OIV: data analysis of the 2022 world wine year

06/06/2023

The International Organization of Vine and Wine (OIV) presented its long-awaited annual report titled “State of the World Vine and Wine Sector in 2022.” As the highest authority on the global wine sector, OIV offers a detailed analysis of the conditions that shaped the industry during the 2022 wine year.

The report focuses on four key pillars that define the wine industry: planted area, production, consumption and international trade. Through an in-depth analysis of these aspects, the report provides a comprehensive picture of the trends, challenges and opportunities that affected the wine industry during the year.

Vineyard area

Experts have estimated the world vineyard area in 2022 at about 7.3 million hectares (mha), registering a slight decrease of 0.4 percent from the previous year. This figure includes vines for wine, juice, table grapes and dried grapes production, including young vines that are not yet productive.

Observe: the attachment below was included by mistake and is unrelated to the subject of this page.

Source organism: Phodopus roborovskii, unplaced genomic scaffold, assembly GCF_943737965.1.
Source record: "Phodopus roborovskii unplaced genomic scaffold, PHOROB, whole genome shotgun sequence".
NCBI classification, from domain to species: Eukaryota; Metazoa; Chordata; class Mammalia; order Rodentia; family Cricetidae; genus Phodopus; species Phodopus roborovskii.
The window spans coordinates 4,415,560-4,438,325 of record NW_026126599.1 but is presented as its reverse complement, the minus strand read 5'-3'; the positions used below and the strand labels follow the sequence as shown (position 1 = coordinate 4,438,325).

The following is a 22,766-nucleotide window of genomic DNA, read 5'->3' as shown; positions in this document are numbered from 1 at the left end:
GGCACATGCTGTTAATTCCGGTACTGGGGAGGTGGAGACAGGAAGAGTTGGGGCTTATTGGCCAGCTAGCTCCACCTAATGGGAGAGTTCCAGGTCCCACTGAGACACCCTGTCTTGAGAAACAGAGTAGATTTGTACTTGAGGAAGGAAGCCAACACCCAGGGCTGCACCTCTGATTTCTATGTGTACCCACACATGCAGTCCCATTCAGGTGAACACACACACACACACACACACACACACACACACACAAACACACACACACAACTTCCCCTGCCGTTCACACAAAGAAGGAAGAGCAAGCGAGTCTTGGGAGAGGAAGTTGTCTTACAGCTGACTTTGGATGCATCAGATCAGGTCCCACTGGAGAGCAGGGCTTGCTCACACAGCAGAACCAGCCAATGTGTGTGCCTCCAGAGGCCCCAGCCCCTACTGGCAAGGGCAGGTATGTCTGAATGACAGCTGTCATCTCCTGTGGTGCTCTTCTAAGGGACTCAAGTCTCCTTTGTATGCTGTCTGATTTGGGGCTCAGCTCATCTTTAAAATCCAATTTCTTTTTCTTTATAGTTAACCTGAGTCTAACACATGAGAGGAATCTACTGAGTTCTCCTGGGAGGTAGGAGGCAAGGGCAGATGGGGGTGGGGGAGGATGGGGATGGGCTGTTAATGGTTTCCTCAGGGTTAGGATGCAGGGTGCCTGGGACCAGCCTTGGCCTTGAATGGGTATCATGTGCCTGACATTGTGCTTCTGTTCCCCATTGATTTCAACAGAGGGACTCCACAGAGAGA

During 2022, mixed trends were evident in major grape-producing countries. Countries such as Moldova, Turkey, Spain, Argentina, and the United States reduced their areas under vines, while France, along with other major producers such as India, Russia, and Brazil, saw an increase. China, Italy, Chile and Australia maintained stable areas.

In the European Union, vineyards have achieved some stability, standing at 3.3 mha. Spain is the country with the largest vineyard area in the world (955 thousand hectares), followed by France (812 thousand hectares) and Italy (718 thousand hectares).